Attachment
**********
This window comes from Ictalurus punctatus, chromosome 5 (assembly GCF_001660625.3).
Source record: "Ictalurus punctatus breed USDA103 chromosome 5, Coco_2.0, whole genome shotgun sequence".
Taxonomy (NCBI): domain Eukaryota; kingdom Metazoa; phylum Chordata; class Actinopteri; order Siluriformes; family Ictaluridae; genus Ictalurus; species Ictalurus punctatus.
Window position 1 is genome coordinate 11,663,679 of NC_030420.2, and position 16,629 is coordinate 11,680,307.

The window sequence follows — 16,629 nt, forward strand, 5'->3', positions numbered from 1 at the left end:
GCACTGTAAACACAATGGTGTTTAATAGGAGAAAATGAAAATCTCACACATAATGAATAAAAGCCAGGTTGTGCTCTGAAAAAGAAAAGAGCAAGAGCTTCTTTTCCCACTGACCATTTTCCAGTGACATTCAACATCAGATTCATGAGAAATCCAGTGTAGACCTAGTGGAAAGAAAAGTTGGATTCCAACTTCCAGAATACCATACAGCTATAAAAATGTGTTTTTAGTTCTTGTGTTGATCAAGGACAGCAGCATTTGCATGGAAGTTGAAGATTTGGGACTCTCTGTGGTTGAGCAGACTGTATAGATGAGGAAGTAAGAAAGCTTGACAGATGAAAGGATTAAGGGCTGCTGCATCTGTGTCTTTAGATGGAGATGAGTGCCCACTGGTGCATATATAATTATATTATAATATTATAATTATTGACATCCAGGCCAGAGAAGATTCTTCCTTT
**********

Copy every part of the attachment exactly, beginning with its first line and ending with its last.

This window comes from Ictalurus punctatus, chromosome 5 (assembly GCF_001660625.3).
Source record: "Ictalurus punctatus breed USDA103 chromosome 5, Coco_2.0, whole genome shotgun sequence".
Taxonomy (NCBI): domain Eukaryota; kingdom Metazoa; phylum Chordata; class Actinopteri; order Siluriformes; family Ictaluridae; genus Ictalurus; species Ictalurus punctatus.
Window position 1 is genome coordinate 11,663,679 of NC_030420.2, and position 16,629 is coordinate 11,680,307.

The window sequence follows — 16,629 nt, forward strand, 5'->3', positions numbered from 1 at the left end:
GCACTGTAAACACAATGGTGTTTAATAGGAGAAAATGAAAATCTCACACATAATGAATAAAAGCCAGGTTGTGCTCTGAAAAAGAAAAGAGCAAGAGCTTCTTTTCCCACTGACCATTTTCCAGTGACATTCAACATCAGATTCATGAGAAATCCAGTGTAGACCTAGTGGAAAGAAAAGTTGGATTCCAACTTCCAGAATACCATACAGCTATAAAAATGTGTTTTTAGTTCTTGTGTTGATCAAGGACAGCAGCATTTGCATGGAAGTTGAAGATTTGGGACTCTCTGTGGTTGAGCAGACTGTATAGATGAGGAAGTAAGAAAGCTTGACAGATGAAAGGATTAAGGGCTGCTGCATCTGTGTCTTTAGATGGAGATGAGTGCCCACTGGTGCATATATAATTATATTATAATATTATAATTATTGACATCCAGGCCAGAGAAGATTCTTCCTTT